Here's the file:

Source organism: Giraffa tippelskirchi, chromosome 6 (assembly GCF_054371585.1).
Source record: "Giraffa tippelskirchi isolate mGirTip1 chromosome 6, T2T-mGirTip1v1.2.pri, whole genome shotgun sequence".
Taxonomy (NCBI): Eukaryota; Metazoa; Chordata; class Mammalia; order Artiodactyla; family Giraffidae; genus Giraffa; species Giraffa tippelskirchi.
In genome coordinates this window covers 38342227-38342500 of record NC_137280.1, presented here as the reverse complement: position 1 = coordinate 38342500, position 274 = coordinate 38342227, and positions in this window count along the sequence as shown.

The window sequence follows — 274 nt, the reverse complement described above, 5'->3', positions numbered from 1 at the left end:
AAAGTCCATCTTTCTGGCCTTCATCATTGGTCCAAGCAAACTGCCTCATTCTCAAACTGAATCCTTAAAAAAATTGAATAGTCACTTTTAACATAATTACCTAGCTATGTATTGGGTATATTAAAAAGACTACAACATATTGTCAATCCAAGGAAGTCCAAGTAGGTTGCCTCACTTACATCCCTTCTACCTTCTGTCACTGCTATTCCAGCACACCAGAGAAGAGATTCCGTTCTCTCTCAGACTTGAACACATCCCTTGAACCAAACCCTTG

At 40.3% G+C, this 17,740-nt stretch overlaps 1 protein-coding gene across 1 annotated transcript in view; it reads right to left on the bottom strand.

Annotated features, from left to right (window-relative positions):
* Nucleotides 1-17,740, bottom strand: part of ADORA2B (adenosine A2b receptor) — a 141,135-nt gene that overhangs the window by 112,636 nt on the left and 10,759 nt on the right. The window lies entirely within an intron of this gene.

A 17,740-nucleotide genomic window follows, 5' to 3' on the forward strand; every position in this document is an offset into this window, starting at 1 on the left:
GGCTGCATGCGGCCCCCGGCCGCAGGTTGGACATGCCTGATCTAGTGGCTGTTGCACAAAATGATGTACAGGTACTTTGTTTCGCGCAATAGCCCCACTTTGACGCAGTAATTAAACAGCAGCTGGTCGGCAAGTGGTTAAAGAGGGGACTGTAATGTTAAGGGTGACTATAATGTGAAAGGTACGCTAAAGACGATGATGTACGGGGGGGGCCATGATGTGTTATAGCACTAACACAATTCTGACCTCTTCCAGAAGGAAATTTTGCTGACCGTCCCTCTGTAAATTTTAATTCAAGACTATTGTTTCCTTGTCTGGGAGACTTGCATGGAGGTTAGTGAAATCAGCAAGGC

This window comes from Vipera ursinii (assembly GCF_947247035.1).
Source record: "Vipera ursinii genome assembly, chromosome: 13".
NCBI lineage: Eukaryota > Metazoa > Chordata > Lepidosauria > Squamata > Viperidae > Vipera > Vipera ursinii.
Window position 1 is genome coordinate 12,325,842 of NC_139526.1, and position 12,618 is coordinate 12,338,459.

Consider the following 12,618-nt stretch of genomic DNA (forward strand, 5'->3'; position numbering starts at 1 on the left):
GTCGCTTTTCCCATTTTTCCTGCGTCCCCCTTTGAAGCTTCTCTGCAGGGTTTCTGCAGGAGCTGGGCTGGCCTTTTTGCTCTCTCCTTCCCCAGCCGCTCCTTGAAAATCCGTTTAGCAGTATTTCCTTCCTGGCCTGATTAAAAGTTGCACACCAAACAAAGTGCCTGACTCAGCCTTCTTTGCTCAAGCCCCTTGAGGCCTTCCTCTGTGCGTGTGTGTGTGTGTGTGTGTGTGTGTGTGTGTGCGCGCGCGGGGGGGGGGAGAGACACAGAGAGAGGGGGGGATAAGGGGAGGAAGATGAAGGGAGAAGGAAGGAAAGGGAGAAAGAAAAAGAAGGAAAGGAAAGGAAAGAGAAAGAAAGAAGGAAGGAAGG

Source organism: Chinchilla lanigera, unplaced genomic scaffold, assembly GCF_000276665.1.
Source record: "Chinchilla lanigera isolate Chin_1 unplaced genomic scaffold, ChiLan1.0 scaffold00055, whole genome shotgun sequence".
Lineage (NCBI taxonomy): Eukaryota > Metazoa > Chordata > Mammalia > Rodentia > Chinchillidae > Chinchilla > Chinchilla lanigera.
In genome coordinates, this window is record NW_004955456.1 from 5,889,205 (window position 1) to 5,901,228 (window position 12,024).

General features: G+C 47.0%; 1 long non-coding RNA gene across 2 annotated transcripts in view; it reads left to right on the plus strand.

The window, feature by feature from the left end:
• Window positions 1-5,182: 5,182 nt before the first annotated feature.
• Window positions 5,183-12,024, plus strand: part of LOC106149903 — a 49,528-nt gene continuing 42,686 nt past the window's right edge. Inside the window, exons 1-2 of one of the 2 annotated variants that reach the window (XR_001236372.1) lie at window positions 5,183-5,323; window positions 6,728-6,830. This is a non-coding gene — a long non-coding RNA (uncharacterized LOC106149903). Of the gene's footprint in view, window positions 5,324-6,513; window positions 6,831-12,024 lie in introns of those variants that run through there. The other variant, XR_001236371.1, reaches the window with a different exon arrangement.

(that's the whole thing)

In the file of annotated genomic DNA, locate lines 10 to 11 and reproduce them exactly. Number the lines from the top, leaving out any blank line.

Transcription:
A 17,740-nucleotide genomic window follows, 5' to 3' on the forward strand; every position in this document is an offset into this window, starting at 1 on the left:
GGCTGCATGCGGCCCCCGGCCGCAGGTTGGACATGCCTGATCTAGTGGCTGTTGCACAAAATGATGTACAGGTACTTTGTTTCGCGCAATAGCCCCACTTTGACGCAGTAATTAAACAGCAGCTGGTCGGCAAGTGGTTAAAGAGGGGACTGTAATGTTAAGGGTGACTATAATGTGAAAGGTACGCTAAAGACGATGATGTACGGGGGGGGCCATGATGTGTTATAGCACTAACACAATTCTGACCTCTTCCAGAAGGAAATTTTGCTGACCGTCCCTCTGTAAATTTTAATTCAAGACTATTGTTTCCTTGTCTGGGAGACTTGCATGGAGGTTAGTGAAATCAGCAAGGC